PEP 492, from what I understood, is more about streamlining the syntax, and the major differences between asyncio (pre this proposed syntax) and green threads in terms of programming model still apply.

[0] https://glyph.twistedmatrix.com/2014/02/unyielding.html


Glyph is a smart guy and has been doing async code for a very long time (at least in computing terms). It would be wise to consider his arguments.

I've done a project making heavy use of Python 3's asyncio feature. It is much nicer than doing the same job with threads or call-backs, in my experience. I'd welcome nicer syntax but the current functionality seems to work well.

I can't understand why someone would design a language in 2009 (Node.js) that uses callbacks. For simple programs it works but it doesn't take long to end up with an unmaintainable mess (in my experience).


With all the respect I have for Glyph, he's the least objective person to talk about this, having so much invested in one side of the argument.


Why is it wise not to consider opposing arguments? Because people who disagree with Glyph are not "smart guys"?


Quite the logic you have going on there. Certainly you should also consider other arguments.



The problem with "green threads" is that their context switching is unpredictable. You never know where the context is switched, potentially confusing C APIs and such.

Asyncio "threads", on the other hand, never switch context between "yield from" instructions. This makes it usable with the most bungled and complicated C APIs (e.g. Blender...), and also lets us reason more clearly about the concurrent behavior.


I'm going to go out on a limb and say this is a fallacy, you have just turned yourself (the programmer) into the context switching routine that the operating system (or python itself) does for you. IMHO computers are good (and can be made better) at scheduling and we should really avoid trying to do it ourselves manually... Getting used to thinking about where code can be context switched is IMHO worth more than shoving it under a rug and turning the programmer into the scheduler...


It's not as bad as you think it is. First thing: Asyncio doesn't force the programmer to schedule anything. The event loop does that.

Also, this kind of message-passing concurrency is not meant for cpu-intensive work, but rather for situations where there's nothing to do in a particular task much of the time. Concurrent threads/tasks in frameworks like NodeJs, Tornado and Asyncio are very good at doing nothing.

For example in a web server, a traditionally threaded "worker" spends a lot of time waiting for a connection, waiting for database requests to finish, and so on. The operating system can use that time to execute other threads. But the memory of the thread sits idle during that time.

Scheduling in asyncio is not imposed by the operating system or the programmer, and only partly by the event loop, but largely because of external circumstances like network latency/bandwith, how long do the database queries take, and how fast the user is acting.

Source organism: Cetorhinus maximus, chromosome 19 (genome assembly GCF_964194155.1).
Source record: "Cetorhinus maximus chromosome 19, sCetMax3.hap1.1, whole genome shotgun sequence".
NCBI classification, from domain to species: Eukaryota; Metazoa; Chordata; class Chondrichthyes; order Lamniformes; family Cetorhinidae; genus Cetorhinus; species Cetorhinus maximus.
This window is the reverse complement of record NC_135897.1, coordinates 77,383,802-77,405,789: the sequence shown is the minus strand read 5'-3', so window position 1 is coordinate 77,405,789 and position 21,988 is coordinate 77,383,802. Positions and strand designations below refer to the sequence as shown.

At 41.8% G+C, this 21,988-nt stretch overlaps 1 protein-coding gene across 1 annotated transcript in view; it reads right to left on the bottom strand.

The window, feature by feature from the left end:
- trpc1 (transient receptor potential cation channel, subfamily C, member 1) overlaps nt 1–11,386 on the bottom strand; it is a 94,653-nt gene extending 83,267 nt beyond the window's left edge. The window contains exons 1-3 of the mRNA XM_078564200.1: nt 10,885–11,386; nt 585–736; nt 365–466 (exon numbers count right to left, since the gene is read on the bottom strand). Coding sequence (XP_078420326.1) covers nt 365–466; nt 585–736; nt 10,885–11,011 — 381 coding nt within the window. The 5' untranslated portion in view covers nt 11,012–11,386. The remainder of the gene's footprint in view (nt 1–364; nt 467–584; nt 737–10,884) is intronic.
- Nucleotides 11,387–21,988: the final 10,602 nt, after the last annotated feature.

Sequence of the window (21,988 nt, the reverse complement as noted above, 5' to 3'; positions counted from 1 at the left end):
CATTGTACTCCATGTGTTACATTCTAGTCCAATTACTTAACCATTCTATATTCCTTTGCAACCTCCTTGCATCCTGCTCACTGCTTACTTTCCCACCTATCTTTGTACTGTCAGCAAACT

Who writes the 'yield from' or 'async' or @coroutine (yield points, aka context switching 'places', that u have to pick correctly)...? I thought that was the programmer ;-)

As a comparison to glyph http://techspot.zzzeek.org/2015/02/15/asynchronous-python-an... (the creator/author of sqlalchemy) is a pretty good read :-)


Declaring in which line to switch context does not a scheduler make. Also, "yield from" does not just mean context switching but also returns a coroutine's result.

I have written quite a lot of asyncio and tornado code by now, and I can't remember a single instance where I had to yield/yield from/wait just because the computation would freeze up the thread or increase latency.

Coroutines really aren't about explicit scheduling, at the very most you can specify what code is executed without switching. And the latter is absolutely necessary in some situations. For example, threads or greenlets freak out Blender.


Dear Python,

I love you.


The Python 2.7 code freeze is totally working! All the horrid new BS is getting piled into 3.* and Python 2.7 is becoming sweet FORTRAN. Viva la BDFL! So wise! ;-)


Downvotes? Folks I am a Python fanboy, I love it, am devoted to its success, and I'm delighted to use it every day in my work and personal life.

I meant the above comment in earnest, not sarcastically. Python 3.* lets the people who like that sort of thing have their cake and eat it too (and I am one of the people who drools at new shiny tech.) But the fact that Python 2.7 is stable for the foreseeable future is something to celebrate in my opinion, not condemn.


Python 3 does not need cool new features right now. Python 3 needs to get its existing libraries working properly. People aren't using Python 3 because the out-of-the-box experience sucks. We covered this yesterday on HN.[1]

[1] https://news.ycombinator.com/item?id=9378898


Who made you BDFL?